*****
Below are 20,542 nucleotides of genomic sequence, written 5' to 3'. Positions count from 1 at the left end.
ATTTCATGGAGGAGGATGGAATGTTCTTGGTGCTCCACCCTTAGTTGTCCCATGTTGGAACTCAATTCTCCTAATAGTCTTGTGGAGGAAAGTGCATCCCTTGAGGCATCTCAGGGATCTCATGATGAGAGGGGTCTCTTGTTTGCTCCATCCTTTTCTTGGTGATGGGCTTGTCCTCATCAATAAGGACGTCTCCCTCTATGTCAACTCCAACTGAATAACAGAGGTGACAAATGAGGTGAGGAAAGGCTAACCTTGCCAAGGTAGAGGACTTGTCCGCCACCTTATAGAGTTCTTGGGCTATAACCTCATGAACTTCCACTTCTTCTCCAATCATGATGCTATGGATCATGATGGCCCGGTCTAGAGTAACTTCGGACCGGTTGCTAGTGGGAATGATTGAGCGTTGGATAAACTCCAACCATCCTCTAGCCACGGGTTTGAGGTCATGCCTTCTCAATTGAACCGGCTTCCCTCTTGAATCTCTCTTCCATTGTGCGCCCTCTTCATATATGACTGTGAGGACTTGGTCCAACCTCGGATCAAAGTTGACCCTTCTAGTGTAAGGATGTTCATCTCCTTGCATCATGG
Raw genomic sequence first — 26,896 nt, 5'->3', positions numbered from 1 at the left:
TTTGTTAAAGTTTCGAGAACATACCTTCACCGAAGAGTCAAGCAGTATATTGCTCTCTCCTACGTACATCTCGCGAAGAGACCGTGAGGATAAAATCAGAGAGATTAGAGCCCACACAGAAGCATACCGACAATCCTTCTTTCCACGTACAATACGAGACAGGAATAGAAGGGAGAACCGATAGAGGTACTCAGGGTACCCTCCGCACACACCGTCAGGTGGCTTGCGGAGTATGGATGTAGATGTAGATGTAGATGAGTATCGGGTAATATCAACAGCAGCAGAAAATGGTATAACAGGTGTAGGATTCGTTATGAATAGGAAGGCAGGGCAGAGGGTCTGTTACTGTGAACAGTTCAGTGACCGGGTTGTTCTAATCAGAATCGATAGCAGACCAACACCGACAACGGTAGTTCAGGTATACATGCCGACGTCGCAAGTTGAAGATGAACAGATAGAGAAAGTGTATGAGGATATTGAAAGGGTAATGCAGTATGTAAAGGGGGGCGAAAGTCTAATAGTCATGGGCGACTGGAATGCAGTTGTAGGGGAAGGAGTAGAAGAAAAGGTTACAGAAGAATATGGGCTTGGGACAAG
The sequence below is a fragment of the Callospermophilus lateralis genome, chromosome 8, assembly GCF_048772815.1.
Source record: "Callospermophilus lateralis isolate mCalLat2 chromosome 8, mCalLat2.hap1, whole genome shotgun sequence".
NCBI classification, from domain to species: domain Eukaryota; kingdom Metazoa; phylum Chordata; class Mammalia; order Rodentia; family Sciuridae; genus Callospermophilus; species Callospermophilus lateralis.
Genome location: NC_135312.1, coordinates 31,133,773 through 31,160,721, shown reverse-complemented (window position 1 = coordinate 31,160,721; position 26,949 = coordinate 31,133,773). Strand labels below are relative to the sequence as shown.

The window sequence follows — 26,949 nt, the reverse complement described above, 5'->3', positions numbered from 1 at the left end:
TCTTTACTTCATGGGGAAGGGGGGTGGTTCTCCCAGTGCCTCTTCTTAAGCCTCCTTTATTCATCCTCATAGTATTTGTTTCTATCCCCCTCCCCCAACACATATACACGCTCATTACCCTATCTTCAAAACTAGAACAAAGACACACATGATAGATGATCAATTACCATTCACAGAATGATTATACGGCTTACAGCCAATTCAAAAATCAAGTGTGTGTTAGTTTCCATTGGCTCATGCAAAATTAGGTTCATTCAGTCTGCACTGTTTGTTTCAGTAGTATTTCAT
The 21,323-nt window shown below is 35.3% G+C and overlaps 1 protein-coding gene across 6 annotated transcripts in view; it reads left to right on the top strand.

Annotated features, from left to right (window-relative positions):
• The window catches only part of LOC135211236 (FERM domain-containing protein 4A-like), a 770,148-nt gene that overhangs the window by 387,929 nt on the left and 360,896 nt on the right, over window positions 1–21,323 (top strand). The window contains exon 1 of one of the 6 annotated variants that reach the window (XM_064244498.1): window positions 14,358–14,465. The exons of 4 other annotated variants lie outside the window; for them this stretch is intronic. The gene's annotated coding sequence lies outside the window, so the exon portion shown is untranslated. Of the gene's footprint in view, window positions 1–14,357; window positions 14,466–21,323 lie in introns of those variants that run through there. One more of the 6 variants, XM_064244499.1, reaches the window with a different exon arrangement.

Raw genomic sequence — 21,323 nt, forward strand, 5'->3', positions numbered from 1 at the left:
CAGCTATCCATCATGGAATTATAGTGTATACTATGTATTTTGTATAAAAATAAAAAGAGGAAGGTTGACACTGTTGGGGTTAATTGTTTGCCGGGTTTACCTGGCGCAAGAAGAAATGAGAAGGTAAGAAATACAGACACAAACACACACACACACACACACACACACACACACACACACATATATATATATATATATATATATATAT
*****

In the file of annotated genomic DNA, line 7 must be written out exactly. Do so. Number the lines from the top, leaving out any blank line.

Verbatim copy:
NCBI classification, from domain to species: domain Eukaryota; kingdom Metazoa; phylum Chordata; class Mammalia; order Rodentia; family Sciuridae; genus Callospermophilus; species Callospermophilus lateralis.